SHARON, Mass. - If your loved one is abused in a Massachusetts nursing home, Elder Protective Services will not look into the case, 25 Investigates has uncovered.
25 Investigates first began looking into how suspected elder abuse is investigated after shocking hidden-camera video from a Sharon nursing home caught two aides tossing around and pulling the hair of a 93-year-old grandmother with dementia.
The two aides caught on video are currently facing criminal charges, but 25 Investigates found not every case receives the same amount of attention.
25 Investigates first made the shocking discovery that Elder Protective Services does not investigate suspected abuse in nursing homes after the family of Donna Freedman reached out to Reporter Christine McCarthy.
Freedman, a dementia patient and former Hull resident, now relies on a nursing home for her basic needs.
Last year, bloody and bruised, she was rushed to the hospital from her South Shore nursing home. Emergency room doctors told her daughter, Marybelle Hall they discovered several fractures to the bone around Freedman’s eye.
“It looked as if somebody hit her with a baseball bat,” Hall told 25 Investigates.
Freedman told doctors she had tripped, while the nursing home reported she may have hit her head on a bedpost.
But doctors didn’t believe those explanations because at the time, Freedman was confined to her bed with an alarm for her safety.
In hospital records obtained by 25 Investigates, emergency room doctors wrote, “We do not feel it is safe for the patient to be brought back to the facility…”
They also alerted Elder Protective Services and the state Department of Public Health of potential abuse, writing “Elder Services and DPH will be involved in the morning,” in Freedman’s medical records.
But Hall told 25 Investigates’ Christine McCarthy she never heard back from the state.
“They said that they would take in the report and that they would follow up on it, but I've never heard anything further,” said Hall.
That’s because 25 Investigates uncovered that Elder Protective Services doesn’t investigate suspected abuse in nursing homes.
Health and Human Services Secretary Marylou Sudders defended the decision for Elder Protective Services to avoid investigating potential abuse in nursing homes.
“Because they, the investigations occur by the Department of Public Health that has the licensing authority over nursing homes and abuse,” said Sudders. “The law is very clear.”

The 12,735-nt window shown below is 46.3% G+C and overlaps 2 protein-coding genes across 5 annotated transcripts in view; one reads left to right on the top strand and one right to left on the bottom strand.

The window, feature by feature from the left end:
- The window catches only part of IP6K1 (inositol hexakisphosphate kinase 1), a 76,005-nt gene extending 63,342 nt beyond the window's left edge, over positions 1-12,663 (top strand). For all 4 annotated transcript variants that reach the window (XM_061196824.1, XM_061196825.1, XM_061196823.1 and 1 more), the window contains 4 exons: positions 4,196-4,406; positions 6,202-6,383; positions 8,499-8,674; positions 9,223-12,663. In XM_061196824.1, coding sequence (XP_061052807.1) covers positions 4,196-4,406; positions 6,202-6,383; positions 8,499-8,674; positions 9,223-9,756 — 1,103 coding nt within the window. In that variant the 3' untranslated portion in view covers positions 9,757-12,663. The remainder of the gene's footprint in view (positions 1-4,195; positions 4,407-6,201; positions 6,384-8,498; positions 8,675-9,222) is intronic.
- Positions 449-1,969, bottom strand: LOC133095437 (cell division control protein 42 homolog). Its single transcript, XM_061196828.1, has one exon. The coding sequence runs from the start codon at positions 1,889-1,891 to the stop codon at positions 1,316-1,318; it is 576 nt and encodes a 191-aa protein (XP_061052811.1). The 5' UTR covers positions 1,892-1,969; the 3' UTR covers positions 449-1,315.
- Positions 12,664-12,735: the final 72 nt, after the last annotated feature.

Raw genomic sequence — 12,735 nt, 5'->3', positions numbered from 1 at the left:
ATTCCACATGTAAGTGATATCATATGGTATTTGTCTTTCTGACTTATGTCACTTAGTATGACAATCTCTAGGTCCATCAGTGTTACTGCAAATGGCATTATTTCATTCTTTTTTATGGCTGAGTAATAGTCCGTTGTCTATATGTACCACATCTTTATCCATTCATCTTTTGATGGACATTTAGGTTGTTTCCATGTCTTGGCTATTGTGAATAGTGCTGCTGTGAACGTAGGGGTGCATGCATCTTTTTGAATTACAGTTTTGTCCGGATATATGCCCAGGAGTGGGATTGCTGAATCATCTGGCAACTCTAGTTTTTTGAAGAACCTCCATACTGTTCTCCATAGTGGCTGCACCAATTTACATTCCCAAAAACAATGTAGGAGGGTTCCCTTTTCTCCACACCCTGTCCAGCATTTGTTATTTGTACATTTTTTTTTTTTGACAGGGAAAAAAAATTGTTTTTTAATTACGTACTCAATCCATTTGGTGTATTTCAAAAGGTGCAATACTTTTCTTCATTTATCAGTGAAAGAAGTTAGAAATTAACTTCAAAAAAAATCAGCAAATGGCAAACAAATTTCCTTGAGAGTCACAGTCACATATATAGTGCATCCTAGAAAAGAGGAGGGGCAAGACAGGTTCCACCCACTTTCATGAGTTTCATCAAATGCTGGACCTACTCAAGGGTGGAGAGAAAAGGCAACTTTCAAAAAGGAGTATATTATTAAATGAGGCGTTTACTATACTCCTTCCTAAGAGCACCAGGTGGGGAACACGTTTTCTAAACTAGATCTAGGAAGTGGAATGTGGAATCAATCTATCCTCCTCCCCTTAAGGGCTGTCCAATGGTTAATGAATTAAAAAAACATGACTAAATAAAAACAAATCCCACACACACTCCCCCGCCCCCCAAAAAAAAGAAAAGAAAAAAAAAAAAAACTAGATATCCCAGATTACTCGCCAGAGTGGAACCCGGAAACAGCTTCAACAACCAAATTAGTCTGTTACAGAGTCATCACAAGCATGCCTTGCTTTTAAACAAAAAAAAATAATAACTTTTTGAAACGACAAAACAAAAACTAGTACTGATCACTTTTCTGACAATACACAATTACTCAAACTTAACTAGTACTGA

State law is clear.
Elder Protective Services is charged with investigating elder abuse anywhere in the state, according to Massachusetts law.
But 25 Investigates found the agency wrote its own rules that push off that responsibility to the Department of Public Health when it comes to nursing homes.
While DPH licenses those nursing homes, the agency doesn’t have the power to investigate individual cases of abuse.
Sudders, who oversees both DPH and Elder Protective Services, maintains that DPH investigates all suspected cases of abuse that occur in nursing homes.
“If you're asking are all individual allegations of abuse of an elder investigated, yes,” said Sudders.
But Hall says she never even received a phone call from state investigators about her mother’s case.
Arlene Germain, president of the Massachusetts Advocates for nursing home reform, said all suspected elder abuse should be investigated.
“If there's any indication of any bruises, if a person emotionally is withdrawing all of a sudden, if there's any emotional change, that of course needs to be investigated,” said Germain.
DPH tells 25 Investigates it did a “review of the information” from the nursing home and hospital and found “neither report supported any allegation of abuse” in Freedman’s case.
The agency said its findings are all confidential and off limits – even to Freedman and her family.
Freedman is at a different nursing home now and doing better, but her daughter still questions why the state’s investigation is so secretive and why no one ever came to see her mother.
“I'm so very, very angry about this, and I don't want it to happen to somebody else's parent,” Hall told 25 Investigates.
Hall has a pending public records request, seeking the findings in her mother’s case from the state
She even offered to sign a medical privacy waiver so that the state could speak with 25 Investigates about the case. But DPH declined that offer and told 25 Investigates it makes the health and safety of nursing home residents its top priority.
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